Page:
As in the 2000 boom, many tech companies currently provide significant vendor financing to customers. To put this in plain English: If you can’t afford to buy servers, routers, etc., Cisco, IBM, et al, might be happy to lend you some.
What happens when customers who borrow money to buy tech products start going out of business or cutting back? Two things:
- Cisco, IBM, et al, write off the “bad loans.”
- More importantly, Cisco, IBM, et al, tighten their lending standards.
Cisco and IBM have plenty of cash, so writing off bad loans is no big deal. Tightening lending standards, however, will hurt their revenue growth going forward.
How big will the impact be?
From today’s WSJ article:
Tech-financings will reach $88 billion, about 14% of the total amount spent on computer hardware and software this year, estimates research firm IDC…
Lenders are responding by tightening their tech-financing terms. While some businesses were once able to get loans for software that required no money down or had 0% interest, some tech-financing operations are now offering rates to small businesses of around 8.25%, according to lenders.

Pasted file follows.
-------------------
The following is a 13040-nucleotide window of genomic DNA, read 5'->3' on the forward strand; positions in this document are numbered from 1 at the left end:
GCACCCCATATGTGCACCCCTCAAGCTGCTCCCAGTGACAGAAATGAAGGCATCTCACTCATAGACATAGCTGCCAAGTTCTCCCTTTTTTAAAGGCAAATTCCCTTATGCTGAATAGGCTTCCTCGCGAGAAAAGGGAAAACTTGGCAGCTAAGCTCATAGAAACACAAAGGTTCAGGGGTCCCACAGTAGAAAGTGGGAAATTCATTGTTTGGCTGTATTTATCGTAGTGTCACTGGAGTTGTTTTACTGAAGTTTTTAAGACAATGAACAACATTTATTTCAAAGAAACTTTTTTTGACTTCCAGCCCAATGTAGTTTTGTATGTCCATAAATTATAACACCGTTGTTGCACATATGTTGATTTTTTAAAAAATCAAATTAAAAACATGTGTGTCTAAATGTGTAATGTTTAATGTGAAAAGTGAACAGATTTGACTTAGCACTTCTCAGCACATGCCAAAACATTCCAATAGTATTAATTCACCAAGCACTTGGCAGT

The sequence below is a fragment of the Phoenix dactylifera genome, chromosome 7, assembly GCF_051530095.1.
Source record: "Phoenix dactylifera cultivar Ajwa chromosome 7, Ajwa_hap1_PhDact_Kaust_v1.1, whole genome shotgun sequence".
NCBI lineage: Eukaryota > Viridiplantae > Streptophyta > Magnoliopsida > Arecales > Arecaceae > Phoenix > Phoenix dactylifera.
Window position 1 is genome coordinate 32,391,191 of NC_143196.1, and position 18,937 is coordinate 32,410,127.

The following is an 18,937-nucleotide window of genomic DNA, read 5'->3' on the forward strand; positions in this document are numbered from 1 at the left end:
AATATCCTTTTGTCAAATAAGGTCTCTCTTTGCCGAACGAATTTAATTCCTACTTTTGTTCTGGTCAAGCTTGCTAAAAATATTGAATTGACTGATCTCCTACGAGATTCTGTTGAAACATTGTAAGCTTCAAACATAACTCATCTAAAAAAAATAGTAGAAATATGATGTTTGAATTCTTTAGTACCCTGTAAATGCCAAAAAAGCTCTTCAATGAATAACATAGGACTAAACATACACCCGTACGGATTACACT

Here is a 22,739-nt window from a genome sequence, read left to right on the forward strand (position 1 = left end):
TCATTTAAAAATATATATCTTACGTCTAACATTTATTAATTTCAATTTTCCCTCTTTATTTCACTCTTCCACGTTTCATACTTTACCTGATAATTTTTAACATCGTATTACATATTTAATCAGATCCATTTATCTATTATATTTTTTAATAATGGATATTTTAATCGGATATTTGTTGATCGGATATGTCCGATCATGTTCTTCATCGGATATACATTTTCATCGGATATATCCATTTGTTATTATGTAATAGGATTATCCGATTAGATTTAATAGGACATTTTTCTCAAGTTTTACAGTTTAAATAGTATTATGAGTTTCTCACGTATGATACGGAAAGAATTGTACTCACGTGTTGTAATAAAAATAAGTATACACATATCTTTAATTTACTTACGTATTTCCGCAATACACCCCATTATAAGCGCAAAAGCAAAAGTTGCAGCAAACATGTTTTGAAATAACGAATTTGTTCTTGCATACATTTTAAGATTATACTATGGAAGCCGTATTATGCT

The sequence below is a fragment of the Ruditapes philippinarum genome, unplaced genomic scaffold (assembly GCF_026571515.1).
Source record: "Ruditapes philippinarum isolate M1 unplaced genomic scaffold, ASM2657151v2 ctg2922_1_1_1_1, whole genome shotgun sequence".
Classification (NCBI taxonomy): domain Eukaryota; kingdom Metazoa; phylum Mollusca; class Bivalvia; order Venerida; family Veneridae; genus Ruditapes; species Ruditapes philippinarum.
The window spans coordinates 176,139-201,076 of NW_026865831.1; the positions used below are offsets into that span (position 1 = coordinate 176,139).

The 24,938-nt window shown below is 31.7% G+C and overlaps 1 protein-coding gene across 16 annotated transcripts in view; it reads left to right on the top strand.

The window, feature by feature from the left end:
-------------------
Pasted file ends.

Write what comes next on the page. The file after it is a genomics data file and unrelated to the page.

Nearly 20% of chief information officers say unfavorable credit terms caused them to recently delay or cancel purchases, according to 31 companies surveyed in October by the CIO Executive Council, a professional organisation…
As for Cisco and IBM specifically:
Underwriting customer purchases “gives us a competitive advantage,” Mark Loughridge, IBM’s chief financial officer, said during a call with analysts on Oct. 16. IBM’s financing unit had $24.5 billion in loans outstanding at the end of 2007.
Still, IBM has seen its default rate rise from 1.1% in the June quarter to 1.3% in the September quarter. A spokesman says IBM is able to sell repossessed equipment at a higher price than other lenders because it can refurbish and warranty it.
Cisco also uses its own cash reserves to drive sales. The networking giant financed more than $4 billion in customers’ purchases, or about 10% of sales, in its fiscal year ending July 26. That’s up from $2.7 billion the previous year. Oracle tapped its reserves to finance $1.1 billion, or about 15%, of new software sales in the year ended May 31, up from $891 million the previous year.
Collecting on these loans when the economy sours can be a problem. Cisco was forced to set aside almost $900 million for bad loans in 2001 after lending to dozens of telecommunication and Internet start-ups during the dot-com bubble.
Again, the risk here really isn’t the bad loans–these companies have plenty of cash. It’s the growth rate. As tech companies clamp down on financing, sales will slow.
The portion of financing that comes directly from tech vendors, moreover, is only a small portion of the overall tech spending that is financed: As third-party equity and debt investors pull in their horns, tech companies will feel that impact, too.
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